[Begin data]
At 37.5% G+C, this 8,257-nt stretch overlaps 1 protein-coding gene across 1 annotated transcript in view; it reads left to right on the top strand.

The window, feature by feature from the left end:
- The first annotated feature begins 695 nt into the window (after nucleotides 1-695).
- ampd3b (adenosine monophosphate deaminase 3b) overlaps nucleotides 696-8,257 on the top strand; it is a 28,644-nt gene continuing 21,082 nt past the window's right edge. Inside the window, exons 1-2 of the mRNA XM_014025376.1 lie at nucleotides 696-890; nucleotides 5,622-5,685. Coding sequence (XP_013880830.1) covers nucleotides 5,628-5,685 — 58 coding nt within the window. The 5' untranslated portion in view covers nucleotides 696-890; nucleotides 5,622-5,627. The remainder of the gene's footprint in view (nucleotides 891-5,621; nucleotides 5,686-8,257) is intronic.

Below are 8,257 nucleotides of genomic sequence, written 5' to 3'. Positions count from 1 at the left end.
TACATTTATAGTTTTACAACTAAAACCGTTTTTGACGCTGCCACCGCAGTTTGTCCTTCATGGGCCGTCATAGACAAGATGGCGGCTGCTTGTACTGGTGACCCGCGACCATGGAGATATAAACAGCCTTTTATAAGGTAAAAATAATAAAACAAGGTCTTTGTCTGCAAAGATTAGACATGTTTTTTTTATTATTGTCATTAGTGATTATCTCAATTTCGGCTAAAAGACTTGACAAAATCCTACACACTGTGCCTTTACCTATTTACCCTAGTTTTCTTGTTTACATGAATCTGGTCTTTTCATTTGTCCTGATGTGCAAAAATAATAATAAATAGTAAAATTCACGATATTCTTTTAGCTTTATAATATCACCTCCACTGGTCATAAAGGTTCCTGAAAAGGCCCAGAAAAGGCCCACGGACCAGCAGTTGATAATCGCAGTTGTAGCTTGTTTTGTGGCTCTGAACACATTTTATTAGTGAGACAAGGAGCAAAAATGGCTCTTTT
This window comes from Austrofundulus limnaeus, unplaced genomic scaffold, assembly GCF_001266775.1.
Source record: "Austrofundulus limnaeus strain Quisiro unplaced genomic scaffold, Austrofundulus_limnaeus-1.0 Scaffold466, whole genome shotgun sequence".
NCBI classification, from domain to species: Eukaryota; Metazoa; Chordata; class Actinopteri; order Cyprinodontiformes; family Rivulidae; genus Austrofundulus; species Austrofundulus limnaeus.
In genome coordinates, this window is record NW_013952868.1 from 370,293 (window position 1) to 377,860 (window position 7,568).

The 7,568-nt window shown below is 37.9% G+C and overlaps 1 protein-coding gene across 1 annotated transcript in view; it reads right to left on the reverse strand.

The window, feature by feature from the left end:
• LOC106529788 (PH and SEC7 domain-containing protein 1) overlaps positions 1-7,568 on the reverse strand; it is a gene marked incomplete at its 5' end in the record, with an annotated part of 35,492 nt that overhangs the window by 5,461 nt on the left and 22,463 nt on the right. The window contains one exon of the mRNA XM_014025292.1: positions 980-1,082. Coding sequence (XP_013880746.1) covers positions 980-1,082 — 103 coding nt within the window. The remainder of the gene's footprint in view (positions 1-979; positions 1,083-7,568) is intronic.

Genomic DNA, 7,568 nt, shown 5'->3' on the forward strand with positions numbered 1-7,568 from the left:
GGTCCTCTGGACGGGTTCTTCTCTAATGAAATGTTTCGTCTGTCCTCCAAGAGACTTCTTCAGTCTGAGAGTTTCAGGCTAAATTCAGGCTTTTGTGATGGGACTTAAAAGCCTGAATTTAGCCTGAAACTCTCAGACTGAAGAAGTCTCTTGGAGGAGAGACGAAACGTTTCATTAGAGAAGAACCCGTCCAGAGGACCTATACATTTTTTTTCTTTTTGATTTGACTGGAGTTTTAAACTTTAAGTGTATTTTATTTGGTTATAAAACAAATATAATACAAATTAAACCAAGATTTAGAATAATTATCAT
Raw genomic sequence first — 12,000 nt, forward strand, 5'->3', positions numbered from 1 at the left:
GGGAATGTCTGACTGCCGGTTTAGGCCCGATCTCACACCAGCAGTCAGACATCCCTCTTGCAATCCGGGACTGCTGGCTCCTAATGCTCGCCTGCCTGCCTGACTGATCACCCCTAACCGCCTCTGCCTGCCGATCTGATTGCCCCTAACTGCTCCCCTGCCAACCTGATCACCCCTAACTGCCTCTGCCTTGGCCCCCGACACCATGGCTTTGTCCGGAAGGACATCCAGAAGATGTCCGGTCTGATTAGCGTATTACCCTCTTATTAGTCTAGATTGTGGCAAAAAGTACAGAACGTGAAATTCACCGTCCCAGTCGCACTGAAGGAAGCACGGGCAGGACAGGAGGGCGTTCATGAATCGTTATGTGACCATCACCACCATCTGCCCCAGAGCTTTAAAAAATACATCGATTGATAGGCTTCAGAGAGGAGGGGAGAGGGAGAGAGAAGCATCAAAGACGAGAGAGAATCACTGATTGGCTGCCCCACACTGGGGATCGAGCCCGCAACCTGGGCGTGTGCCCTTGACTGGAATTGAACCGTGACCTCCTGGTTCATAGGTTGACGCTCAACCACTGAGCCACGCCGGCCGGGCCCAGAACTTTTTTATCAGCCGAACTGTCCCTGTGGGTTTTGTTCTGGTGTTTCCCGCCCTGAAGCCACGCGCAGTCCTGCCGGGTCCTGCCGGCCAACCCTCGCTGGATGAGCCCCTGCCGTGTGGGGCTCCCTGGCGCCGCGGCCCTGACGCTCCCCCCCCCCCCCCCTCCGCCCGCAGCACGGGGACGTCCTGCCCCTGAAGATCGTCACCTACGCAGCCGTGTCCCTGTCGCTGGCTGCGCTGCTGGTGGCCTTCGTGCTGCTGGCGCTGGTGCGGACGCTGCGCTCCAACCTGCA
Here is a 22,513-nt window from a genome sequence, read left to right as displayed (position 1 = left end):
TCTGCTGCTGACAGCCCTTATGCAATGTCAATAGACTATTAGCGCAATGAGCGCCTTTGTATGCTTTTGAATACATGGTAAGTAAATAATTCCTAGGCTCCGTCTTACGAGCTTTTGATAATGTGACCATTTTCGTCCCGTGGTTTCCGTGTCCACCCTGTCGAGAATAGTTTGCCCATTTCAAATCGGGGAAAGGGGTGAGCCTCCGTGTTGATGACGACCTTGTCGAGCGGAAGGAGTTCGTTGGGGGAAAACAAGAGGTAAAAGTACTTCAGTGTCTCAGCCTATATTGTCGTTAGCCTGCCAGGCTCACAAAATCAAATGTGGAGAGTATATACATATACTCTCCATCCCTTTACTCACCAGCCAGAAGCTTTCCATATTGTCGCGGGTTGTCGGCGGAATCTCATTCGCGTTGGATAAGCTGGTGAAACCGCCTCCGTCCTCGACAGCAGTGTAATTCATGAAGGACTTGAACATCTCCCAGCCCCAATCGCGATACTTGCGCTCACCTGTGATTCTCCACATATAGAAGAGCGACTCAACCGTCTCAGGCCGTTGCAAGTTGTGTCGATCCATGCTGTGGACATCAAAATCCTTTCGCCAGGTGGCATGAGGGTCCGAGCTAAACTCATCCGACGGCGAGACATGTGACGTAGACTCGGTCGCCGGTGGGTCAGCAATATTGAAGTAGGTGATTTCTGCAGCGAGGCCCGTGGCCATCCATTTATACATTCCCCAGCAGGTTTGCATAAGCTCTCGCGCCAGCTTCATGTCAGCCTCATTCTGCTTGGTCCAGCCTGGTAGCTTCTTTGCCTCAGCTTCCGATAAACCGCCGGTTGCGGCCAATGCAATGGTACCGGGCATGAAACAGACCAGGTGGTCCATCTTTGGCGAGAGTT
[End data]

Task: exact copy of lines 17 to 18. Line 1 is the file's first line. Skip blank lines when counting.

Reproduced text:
GGGAATGTCTGACTGCCGGTTTAGGCCCGATCTCACACCAGCAGTCAGACATCCCTCTTGCAATCCGGGACTGCTGGCTCCTAATGCTCGCCTGCCTGCCTGACTGATCACCCCTAACCGCCTCTGCCTGCCGATCTGATTGCCCCTAACTGCTCCCCTGCCAACCTGATCACCCCTAACTGCCTCTGCCTTGGCCCCCGACACCATGGCTTTGTCCGGAAGGACATCCAGAAGATGTCCGGTCTGATTAGCGTATTACCCTCTTATTAGTCTAGATTGTGGCAAAAAGTACAGAACGTGAAATTCACCGTCCCAGTCGCACTGAAGGAAGCACGGGCAGGACAGGAGGGCGTTCATGAATCGTTATGTGACCATCACCACCATCTGCCCCAGAGCTTTAAAAAATACATCGATTGATAGGCTTCAGAGAGGAGGGGAGAGGGAGAGAGAAGCATCAAAGACGAGAGAGAATCACTGATTGGCTGCCCCACACTGGGGATCGAGCCCGCAACCTGGGCGTGTGCCCTTGACTGGAATTGAACCGTGACCTCCTGGTTCATAGGTTGACGCTCAACCACTGAGCCACGCCGGCCGGGCCCAGAACTTTTTTATCAGCCGAACTGTCCCTGTGGGTTTTGTTCTGGTGTTTCCCGCCCTGAAGCCACGCGCAGTCCTGCCGGGTCCTGCCGGCCAACCCTCGCTGGATGAGCCCCTGCCGTGTGGGGCTCCCTGGCGCCGCGGCCCTGACGCTCCCCCCCCCCCCCCCTCCGCCCGCAGCACGGGGACGTCCTGCCCCTGAAGATCGTCACCTACGCAGCCGTGTCCCTGTCGCTGGCTGCGCTGCTGGTGGCCTTCGTGCTGCTGGCGCTGGTGCGGACGCTGCGCTCCAACCTGCA
Here is a 22,513-nt window from a genome sequence, read left to right as displayed (position 1 = left end):